Robert Plant

By Jake Ebdale

Artist:  Robert Plant - support from Blind Boys Of Alabama

Date / Venue:  Thursday April 11th, Vector Arena, Auckland

On Thursday night, Robert Plant knew he had complete control of Auckland's Vector Arena. You could see it on the Golden God's face. But in the opening number, the country stomp of Led Zeppelin III's 'Friends', a perceptive, near bashful smile emerged from Plant's weathered exterior. In the realms of rock, Plant is as legendary as legends come - and he knows his fans think this highly of him. Yet seeing such a tangible, personable expression on the face of Zeppelin's mythical front-man, his voice so ingrained in my musical DNA, was mind blowing. For just over 90 minutes, I was in the same room as this man and his band. I couldn't contain myself. I even teared up.

That sly smile of his was everything I needed to see. In those kinks, those contours, those lines of his grand old face, is over 40 years of rock and roll experience, of stories, of history. The excitement was felt throughout the room, and people knew they were witnessing something special. It never dawned on me whether or not he should "play Kashmir!!!" or "fuckin' Stairway!!" (a rude, drunken Kiwi punter trait which annoys me- Zep was done in 1980). This was his show. And to top it off, it was one of the best shows I've ever seen.

Along with cuts from Zeppelin II, III and IV, which ranged from liquefied blues versions to faithful renditions, he played a selection of solo work and covers that showcased his deep interest in African music, for music as worldly expression. Buoyed by a stellar backing band including Massive Attack's John Baggott and African multi-instrumentalist Juldeh Camara, Plant created his own sound, with flourishes of the hard rock he once pioneered. For some people it may not have worked, but for me, it exceeded expectations.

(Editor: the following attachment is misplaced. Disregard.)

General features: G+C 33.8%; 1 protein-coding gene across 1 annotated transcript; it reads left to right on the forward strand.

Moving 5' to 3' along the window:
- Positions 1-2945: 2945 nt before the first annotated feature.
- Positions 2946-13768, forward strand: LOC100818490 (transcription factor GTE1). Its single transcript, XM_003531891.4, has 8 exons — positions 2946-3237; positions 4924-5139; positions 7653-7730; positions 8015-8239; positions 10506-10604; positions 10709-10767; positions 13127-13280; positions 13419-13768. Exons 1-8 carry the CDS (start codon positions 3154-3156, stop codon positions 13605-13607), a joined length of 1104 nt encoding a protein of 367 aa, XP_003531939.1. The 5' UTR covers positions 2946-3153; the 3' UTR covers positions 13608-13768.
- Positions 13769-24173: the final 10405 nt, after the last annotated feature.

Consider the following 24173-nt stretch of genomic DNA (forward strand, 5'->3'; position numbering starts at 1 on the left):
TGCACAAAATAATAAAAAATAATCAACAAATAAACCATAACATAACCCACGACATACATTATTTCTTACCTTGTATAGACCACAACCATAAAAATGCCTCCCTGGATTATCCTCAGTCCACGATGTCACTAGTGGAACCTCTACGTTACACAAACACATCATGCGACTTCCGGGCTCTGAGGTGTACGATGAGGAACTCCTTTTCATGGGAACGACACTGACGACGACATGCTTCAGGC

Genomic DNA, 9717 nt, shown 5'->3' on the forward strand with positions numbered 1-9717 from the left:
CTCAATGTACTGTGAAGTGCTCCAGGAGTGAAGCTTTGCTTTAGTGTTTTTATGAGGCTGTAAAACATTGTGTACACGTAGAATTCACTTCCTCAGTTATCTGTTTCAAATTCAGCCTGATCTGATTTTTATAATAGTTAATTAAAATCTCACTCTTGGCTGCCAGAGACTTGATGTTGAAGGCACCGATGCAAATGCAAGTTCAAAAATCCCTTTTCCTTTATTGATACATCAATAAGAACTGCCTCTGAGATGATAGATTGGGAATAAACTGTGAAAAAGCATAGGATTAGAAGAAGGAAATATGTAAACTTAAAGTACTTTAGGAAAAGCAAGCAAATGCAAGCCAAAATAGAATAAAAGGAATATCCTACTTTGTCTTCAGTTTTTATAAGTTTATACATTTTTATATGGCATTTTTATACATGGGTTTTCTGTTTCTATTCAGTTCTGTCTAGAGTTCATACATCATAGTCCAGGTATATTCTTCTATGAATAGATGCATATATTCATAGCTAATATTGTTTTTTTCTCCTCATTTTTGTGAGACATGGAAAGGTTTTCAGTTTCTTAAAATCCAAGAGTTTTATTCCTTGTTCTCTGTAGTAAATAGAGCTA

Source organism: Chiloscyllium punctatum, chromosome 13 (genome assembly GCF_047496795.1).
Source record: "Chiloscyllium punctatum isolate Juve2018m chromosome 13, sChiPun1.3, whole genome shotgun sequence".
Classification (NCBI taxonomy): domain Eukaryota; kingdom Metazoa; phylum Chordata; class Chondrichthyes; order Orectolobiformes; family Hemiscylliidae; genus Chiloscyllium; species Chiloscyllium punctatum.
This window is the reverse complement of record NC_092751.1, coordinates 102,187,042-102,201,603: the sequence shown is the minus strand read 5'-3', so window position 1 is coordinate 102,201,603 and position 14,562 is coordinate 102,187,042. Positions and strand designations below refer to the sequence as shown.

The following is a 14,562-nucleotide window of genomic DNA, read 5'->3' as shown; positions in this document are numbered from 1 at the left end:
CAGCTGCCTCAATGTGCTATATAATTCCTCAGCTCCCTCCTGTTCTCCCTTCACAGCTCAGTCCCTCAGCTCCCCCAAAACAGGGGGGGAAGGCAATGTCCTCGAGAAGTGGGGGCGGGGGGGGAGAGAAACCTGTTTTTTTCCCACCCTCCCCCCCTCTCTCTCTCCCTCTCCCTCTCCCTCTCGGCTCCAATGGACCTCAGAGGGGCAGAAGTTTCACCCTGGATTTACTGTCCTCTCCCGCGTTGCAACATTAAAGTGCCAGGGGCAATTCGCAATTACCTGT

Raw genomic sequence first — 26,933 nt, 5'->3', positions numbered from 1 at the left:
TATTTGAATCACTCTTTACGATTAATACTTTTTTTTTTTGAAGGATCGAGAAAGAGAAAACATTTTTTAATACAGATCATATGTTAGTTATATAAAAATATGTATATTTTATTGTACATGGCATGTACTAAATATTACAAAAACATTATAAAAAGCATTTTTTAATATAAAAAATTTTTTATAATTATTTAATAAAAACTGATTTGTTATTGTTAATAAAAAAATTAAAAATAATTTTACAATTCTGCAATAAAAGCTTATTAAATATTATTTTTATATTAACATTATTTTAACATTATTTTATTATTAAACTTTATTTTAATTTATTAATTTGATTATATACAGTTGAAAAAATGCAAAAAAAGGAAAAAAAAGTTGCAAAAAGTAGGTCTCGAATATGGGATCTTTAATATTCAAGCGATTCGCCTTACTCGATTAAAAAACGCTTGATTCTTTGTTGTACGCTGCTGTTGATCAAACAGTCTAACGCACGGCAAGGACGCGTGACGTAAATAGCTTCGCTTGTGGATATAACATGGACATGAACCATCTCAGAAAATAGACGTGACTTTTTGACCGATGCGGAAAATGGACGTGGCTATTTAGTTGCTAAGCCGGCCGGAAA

A cover of Howlin' Wolf's ‘Spoonful' was the evening's heaviest moment, completely sucked into Plant's future electronic-blues vortex. ‘Going to California' was a special number. It was a poignant, beautiful moment in time shared by my father and me. It was the one that made me well up - those Zeppelin songs still possess a great otherworldly power.

‘Ramble On' was great on two levels - firstly, a faithful nod to his past, played with vigor by his band members (especially guitarist Justin Adams) and sung powerfully by Plant; secondly, hundreds of fans jumping out of their seats and rushing the security guards that were blocking the front barricade. After the song, Mr. Plant condemned our "draconian bouncers" for denying the fans a chance to get closer and show appreciation. "I'm 65 for god's sake, I'm not gonna start a fucking riot." He's a charismatic, charming showman who hasn't let success get in the way of his journeyman spirit. The ending sprint of ‘What is and What Should Never Be' and ‘Rock and Roll' sent the mostly older crowd into frenzy. It was a palpable, special show.

Robert Plant's name in the wider rock world will be forever attached to Zeppelin. But Thursday's show was an amazing expression of musicality, executed with such passion. He looks to the future, and has played his solo career with complete integrity. This was him proving that there's life after fronting the biggest band in the world. Now he plays in one of the best.